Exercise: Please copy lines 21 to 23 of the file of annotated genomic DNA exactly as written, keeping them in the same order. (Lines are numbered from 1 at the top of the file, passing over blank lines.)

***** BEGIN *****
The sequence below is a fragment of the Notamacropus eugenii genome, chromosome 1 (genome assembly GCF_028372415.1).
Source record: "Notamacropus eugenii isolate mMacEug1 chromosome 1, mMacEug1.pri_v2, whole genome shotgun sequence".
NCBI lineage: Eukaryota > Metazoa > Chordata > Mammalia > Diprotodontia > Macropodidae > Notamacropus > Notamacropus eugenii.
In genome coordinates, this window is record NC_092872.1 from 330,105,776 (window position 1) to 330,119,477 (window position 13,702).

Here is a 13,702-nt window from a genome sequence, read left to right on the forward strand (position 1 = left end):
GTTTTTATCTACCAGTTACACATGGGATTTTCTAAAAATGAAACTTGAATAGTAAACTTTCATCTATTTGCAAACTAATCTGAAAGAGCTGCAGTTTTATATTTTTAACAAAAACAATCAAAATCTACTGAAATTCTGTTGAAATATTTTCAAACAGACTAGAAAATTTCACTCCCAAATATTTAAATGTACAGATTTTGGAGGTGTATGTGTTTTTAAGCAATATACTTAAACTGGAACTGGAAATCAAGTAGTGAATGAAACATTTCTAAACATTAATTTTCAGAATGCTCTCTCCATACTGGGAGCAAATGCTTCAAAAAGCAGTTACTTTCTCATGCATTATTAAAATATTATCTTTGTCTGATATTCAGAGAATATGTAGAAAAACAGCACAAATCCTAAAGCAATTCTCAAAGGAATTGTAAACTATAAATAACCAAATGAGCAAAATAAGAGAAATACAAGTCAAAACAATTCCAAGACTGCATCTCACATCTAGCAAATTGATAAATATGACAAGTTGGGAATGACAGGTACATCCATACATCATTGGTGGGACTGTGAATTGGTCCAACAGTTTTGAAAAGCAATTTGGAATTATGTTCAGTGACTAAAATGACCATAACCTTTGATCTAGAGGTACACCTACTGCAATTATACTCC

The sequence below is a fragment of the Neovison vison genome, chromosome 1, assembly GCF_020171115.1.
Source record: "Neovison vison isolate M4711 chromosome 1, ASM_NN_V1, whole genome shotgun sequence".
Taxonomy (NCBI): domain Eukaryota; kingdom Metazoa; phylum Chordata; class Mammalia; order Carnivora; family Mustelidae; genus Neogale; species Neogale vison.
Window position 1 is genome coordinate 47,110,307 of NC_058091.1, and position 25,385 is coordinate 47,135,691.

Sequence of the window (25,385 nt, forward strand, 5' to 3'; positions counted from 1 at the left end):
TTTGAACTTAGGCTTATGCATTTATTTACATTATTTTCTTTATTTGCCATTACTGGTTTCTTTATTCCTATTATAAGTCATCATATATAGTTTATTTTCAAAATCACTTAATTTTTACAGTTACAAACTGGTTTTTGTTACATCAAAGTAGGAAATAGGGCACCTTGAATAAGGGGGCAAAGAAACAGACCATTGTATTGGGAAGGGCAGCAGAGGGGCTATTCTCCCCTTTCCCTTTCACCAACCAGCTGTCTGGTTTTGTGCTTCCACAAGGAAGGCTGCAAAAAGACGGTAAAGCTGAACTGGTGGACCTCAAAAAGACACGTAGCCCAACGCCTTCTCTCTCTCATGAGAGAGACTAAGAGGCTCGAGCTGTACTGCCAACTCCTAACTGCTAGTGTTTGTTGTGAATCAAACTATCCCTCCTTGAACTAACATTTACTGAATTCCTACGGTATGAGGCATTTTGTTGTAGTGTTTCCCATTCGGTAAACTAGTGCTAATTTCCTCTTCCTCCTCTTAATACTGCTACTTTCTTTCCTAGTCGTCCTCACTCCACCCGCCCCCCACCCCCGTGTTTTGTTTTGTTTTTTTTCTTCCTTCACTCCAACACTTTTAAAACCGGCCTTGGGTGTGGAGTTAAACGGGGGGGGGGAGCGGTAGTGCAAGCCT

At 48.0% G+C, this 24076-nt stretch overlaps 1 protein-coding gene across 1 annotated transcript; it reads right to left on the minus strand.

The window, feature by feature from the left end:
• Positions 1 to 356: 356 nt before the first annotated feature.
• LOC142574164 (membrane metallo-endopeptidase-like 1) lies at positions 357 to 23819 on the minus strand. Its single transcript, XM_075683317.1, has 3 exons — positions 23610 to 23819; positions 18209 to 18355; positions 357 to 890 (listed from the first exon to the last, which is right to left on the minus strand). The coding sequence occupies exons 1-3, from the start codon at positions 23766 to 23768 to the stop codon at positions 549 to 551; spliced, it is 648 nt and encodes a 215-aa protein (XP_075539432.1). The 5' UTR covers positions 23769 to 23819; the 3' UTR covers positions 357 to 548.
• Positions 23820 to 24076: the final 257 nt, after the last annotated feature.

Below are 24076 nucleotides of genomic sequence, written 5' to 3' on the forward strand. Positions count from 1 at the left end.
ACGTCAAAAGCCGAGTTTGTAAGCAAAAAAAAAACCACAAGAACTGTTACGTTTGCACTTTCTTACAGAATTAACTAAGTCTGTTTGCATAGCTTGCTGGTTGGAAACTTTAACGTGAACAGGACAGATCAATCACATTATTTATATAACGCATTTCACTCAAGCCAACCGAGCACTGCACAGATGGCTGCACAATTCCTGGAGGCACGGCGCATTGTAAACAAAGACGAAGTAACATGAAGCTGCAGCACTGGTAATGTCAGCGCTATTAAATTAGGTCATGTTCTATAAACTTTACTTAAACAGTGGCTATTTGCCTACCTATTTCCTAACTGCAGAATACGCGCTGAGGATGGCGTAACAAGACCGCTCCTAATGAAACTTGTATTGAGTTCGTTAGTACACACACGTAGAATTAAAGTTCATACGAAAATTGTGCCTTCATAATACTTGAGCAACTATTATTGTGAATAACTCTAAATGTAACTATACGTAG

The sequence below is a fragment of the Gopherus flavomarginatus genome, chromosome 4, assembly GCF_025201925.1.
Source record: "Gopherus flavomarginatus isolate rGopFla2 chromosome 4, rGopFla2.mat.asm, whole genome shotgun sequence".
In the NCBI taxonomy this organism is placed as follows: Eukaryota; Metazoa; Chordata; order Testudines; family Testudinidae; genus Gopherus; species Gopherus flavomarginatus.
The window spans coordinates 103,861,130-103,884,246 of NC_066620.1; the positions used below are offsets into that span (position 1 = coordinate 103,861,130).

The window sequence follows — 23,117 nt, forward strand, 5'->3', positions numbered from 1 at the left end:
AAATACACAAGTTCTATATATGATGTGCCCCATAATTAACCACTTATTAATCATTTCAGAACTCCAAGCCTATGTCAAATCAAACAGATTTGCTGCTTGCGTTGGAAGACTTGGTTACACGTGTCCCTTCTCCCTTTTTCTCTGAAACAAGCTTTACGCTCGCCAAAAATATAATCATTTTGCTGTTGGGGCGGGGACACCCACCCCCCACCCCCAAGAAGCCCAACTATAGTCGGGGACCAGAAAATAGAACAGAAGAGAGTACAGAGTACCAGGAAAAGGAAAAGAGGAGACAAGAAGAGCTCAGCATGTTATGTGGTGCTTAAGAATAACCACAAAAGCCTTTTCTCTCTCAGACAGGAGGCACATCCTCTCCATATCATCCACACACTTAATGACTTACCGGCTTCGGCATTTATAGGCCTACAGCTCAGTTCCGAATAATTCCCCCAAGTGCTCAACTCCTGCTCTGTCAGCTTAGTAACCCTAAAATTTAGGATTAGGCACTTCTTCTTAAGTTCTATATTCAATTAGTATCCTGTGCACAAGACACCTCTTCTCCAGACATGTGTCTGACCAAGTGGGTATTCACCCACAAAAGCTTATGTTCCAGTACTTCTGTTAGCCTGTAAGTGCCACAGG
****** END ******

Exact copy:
Source record: "Gopherus flavomarginatus isolate rGopFla2 chromosome 4, rGopFla2.mat.asm, whole genome shotgun sequence".
In the NCBI taxonomy this organism is placed as follows: Eukaryota; Metazoa; Chordata; order Testudines; family Testudinidae; genus Gopherus; species Gopherus flavomarginatus.
The window spans coordinates 103,861,130-103,884,246 of NC_066620.1; the positions used below are offsets into that span (position 1 = coordinate 103,861,130).